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The Lion in Winter (1968)

Cast: Peter O'Toole, Katharine Hepburn, Jane Merrow, more...
Director: Anthony Harvey
    see all cast/crew...
Studio: MGM
Genre: Foreign, Costume Drama/Period Piece, UK
Running Time: 135 min.
Languages: English
Subtitles: English, Spanish, French
    see additional details...

The year is 1183. Like many a modern-day politician, Britain's King Henry II (Peter O'Toole) finds it occasionally useful to take his wife out of mothballs and parade her before the public. Henry's Queen Eleanor (Katharine Hepburn), long exiled to a faraway castle, is "invited" to join Henry and their three sons for a family reunion. In this way, Henry hopes to maintain a stronghold on his Empire and to prevent the balance of power from shifting to Eleanor or to one of his sons: Richard the Lion-Hearted (Anthony Hopkins in his movie debut), Prince Geoffrey (John Castle), or Prince John (Nigel Terry). Also on hand for the get-together is Henry's mistress Princess Alais (Jane Merrow) -- who covets the King's influence -- and the Princess' brother, King Philip of France (Timothy Dalton). Despite Henry's efforts to keep his wife and offspring at arms' length (and away from the throne), Eleanor successfully reunites the brood, assuring that her power will not only be restored, but will last long after her death. ~ Hal Erickson, All Movie Guide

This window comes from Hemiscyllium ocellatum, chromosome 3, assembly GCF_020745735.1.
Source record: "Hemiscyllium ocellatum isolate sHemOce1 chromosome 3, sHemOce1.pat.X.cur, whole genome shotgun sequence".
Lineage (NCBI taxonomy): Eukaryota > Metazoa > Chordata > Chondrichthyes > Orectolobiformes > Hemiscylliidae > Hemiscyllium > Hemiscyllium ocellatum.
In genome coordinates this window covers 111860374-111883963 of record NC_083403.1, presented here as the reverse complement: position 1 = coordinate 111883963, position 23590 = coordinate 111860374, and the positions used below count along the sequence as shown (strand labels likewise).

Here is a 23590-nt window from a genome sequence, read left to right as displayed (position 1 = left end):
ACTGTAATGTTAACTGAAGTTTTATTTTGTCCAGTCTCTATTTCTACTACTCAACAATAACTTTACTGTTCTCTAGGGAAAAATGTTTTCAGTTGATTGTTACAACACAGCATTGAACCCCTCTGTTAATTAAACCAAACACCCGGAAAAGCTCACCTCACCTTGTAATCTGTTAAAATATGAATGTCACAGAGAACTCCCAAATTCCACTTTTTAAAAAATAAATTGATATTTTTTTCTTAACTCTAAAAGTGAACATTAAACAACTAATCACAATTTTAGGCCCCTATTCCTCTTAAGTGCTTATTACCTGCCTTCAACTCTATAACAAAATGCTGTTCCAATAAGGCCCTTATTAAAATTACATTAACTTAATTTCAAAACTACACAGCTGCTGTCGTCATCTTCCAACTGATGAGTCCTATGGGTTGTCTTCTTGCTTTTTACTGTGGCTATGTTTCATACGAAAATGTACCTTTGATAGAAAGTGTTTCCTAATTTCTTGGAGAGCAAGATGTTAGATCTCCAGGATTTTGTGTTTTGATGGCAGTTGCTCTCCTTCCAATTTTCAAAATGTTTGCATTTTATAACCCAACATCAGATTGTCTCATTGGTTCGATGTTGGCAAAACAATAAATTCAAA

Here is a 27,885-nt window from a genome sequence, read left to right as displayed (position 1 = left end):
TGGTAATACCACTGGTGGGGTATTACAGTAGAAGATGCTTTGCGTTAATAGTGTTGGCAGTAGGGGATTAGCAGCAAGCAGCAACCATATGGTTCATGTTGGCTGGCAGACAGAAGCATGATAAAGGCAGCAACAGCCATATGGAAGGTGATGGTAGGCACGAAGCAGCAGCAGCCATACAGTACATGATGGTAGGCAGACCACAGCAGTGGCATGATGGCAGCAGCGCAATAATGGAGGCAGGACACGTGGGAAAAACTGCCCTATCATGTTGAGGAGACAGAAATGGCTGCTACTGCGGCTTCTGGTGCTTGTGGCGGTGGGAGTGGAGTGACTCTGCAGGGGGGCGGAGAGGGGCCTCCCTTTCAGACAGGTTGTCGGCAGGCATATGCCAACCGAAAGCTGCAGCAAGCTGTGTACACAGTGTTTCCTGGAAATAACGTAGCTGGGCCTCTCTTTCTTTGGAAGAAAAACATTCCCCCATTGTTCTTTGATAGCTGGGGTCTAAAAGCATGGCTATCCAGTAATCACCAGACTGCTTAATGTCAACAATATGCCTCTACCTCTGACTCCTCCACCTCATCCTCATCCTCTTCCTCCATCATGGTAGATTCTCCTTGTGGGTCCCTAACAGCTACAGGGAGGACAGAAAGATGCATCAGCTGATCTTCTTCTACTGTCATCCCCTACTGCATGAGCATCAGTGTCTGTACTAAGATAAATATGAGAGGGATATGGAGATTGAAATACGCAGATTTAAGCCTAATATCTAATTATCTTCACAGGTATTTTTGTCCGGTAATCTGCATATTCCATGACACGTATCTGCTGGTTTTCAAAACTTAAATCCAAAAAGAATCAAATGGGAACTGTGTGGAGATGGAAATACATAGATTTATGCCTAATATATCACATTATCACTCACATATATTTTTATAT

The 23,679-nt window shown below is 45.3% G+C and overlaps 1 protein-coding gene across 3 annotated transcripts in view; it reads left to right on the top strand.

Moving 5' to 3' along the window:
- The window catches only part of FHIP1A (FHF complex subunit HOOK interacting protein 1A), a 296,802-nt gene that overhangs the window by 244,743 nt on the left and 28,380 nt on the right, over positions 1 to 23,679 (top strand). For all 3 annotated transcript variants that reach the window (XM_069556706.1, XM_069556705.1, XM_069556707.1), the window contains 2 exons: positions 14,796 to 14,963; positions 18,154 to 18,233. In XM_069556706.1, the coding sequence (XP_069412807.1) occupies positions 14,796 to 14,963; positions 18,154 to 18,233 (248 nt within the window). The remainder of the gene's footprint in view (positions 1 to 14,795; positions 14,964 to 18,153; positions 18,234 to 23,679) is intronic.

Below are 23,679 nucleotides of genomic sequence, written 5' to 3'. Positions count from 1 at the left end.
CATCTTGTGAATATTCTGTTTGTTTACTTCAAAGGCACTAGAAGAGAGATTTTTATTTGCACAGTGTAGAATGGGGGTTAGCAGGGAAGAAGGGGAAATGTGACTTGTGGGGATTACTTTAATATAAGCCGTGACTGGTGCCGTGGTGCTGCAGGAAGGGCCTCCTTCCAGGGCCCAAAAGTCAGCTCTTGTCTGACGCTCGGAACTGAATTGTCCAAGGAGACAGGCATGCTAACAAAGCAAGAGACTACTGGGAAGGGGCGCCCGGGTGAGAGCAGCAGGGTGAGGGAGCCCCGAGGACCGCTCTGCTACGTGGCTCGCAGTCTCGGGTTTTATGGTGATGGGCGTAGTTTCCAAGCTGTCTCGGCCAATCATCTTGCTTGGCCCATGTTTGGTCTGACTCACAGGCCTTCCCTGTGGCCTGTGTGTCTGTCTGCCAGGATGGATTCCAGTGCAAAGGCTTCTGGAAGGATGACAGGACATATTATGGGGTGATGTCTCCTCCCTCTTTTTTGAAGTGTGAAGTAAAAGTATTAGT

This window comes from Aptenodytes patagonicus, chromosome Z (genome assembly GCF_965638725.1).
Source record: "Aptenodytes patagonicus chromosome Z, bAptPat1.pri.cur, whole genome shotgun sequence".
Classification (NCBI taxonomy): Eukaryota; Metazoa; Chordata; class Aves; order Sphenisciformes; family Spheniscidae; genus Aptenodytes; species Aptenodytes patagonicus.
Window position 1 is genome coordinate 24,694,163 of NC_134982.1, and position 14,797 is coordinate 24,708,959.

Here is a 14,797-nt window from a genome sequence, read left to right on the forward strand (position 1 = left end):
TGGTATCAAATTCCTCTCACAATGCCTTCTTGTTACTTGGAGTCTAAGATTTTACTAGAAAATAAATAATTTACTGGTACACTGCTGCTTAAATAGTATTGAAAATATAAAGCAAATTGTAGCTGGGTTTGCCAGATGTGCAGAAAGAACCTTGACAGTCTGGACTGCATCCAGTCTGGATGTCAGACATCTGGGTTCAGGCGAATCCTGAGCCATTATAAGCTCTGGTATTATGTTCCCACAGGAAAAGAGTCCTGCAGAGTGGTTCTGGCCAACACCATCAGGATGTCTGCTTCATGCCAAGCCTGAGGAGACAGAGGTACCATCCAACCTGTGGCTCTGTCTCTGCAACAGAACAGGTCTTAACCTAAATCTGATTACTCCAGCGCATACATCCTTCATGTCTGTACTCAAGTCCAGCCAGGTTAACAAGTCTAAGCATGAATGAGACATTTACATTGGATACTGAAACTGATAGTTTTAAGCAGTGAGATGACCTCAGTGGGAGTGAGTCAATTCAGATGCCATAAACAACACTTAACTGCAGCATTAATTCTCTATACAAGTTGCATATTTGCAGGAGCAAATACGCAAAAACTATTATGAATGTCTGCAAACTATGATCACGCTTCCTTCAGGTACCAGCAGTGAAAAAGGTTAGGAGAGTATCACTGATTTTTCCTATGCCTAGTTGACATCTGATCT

Special Features:

  • Audio Commentary by Director Anthony Harvey
  • Original Theatrical Trailer

GreenCine Member Reviews

Oh puhleease! by Vkampmeier September 26, 2006 - 10:28 AM PDT
2 out of 7 members found this review helpful
After other reviews, I was really expecting something wonderful and I was so disappointed. Horribly stagey dialog, a strangely 60's feel more than a medieval one, and stilted acting. Katherine Hepburn was the best thing in it by far, but even loving her performance we couldn't make it past the 45 minute mark.

a mind like aristotle by PGalloway June 30, 2003 - 4:42 PM PDT
5 out of 5 members found this review helpful
and a body like mortal sin; we shattered the commandments on the spot. Perhaps one of my favorite snippets out of a movie filled with delicious dialog, exquisite performances, and enough historical meat to it so as not to insult one's intellegence. I could give a brief history lesson here, but I won't, others do it better. I will say that the production values of the film version of this play are extrordinarily high, the speed and wit of the language remains unmarred by hollywood. Rent it and enjoy Peter O'Toole in one of his best performances, Hepburn giving a very nuanced performance, a young Anthony Hopkins (yes, that's him as Richard the Lionheart), and all the rest in a film you will probably never tire of: it has it all.

GreenCine Member Rating

(Average 7.50)
171 Votes
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